Ultimately, I’m most interested in how both the rise of the MFA (and, now, PhD) program in creative writing and the proliferation of small presses over the past 15 – 20 years has altered our notions of literature, literary production, and literary value. This debate has offered some insight, but it has also raised a number of questions I’d not previously considered.

  34. Cremistress

      that’s what the world needs, more of your ambulance-chaser poetry. SHUT UP

  35. Cremistress

      This was a two-bit scam operation. One need only look at the wording (and grammar) of the letters. It wasn’t a “co-op”- please- it was parasitic capitalism. True, there are worse crimes against humanity. Although the aesthetic crimes against humanity perpetrated in the form of ‘the Blazevox book’ will not be soon forgotten. That you want to defend this scammy publisher who, with the exception of a very few,  preys on the desperate, jaded, bad, or just young writers-such as the ones here getting pissed…I don’t know, man.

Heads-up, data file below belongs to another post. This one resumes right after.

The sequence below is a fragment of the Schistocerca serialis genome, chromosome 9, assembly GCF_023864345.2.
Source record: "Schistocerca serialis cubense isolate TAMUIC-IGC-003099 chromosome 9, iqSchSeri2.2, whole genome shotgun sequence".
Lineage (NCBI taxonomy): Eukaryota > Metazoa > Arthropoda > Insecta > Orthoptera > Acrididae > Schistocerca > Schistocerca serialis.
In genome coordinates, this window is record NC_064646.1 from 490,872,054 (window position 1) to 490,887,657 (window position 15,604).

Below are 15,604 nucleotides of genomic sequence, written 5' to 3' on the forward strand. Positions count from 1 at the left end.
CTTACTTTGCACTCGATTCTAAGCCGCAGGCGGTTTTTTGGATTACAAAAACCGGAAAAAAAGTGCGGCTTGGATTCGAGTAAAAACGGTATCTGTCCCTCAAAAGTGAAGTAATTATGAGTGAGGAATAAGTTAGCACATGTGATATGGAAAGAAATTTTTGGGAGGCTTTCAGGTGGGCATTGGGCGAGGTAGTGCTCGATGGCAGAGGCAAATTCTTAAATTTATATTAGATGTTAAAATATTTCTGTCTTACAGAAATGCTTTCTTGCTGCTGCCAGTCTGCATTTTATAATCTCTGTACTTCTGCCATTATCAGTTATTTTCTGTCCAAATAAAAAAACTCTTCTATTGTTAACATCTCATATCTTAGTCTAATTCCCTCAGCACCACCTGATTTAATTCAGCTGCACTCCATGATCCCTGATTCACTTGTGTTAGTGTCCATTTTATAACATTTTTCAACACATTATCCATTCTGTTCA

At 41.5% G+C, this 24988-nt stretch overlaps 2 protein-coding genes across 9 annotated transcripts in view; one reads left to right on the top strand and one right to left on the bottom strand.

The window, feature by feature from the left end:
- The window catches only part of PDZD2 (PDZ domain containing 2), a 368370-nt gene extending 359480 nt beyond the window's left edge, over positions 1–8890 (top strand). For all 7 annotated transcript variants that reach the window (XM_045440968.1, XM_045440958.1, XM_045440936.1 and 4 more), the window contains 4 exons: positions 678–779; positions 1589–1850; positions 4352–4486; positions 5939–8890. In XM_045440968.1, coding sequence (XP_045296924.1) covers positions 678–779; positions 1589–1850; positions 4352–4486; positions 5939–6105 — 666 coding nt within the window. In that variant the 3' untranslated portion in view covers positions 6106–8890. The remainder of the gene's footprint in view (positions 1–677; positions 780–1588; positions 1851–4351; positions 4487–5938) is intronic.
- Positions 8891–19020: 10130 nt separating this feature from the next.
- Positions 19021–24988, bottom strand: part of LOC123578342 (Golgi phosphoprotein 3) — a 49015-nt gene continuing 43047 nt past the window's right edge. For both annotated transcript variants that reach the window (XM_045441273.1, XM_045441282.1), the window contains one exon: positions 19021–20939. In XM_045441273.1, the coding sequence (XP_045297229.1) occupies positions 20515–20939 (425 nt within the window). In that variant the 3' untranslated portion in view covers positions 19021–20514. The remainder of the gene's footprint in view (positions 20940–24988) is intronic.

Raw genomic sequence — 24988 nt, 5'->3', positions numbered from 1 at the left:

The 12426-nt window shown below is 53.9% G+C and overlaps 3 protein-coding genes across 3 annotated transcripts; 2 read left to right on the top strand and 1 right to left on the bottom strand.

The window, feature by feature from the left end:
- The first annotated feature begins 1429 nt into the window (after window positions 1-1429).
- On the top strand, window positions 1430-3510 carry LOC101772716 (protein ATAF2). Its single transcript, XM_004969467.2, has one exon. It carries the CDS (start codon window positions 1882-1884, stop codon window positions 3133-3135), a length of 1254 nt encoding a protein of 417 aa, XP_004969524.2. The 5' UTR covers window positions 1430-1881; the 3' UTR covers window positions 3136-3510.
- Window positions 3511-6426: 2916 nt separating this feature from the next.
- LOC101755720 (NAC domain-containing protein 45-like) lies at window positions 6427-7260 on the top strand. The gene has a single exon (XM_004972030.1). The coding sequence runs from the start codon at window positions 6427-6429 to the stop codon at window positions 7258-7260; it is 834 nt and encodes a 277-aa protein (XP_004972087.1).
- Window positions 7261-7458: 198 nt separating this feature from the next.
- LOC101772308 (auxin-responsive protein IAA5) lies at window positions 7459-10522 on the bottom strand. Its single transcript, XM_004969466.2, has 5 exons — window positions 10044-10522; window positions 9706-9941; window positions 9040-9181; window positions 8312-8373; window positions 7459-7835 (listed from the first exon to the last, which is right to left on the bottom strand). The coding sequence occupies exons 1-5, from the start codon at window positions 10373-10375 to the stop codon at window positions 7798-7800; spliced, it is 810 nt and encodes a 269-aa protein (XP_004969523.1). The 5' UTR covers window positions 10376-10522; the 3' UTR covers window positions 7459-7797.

This is why the old gods need to die.

  36. Guest

      this nigga gettin trolled hard by kent johnson lmao

  37. mimi

      dogs are honest too
      just sayin’

  38. deadgod

      if FSG edits and publishes your novel, and you make a million dollars, and FSG makes a million dollars, you will have paid FSG a million dollars to publish your two-million dollar novel

      all capitalism is parasitic

      nobody paid BlazeVOX a dime unwillingly

      springing a deal in the middle of a deal is no soap

      –but no writer was silenced by the deal BlazeVOX sprang on them, right?

      if it dies, it was never a god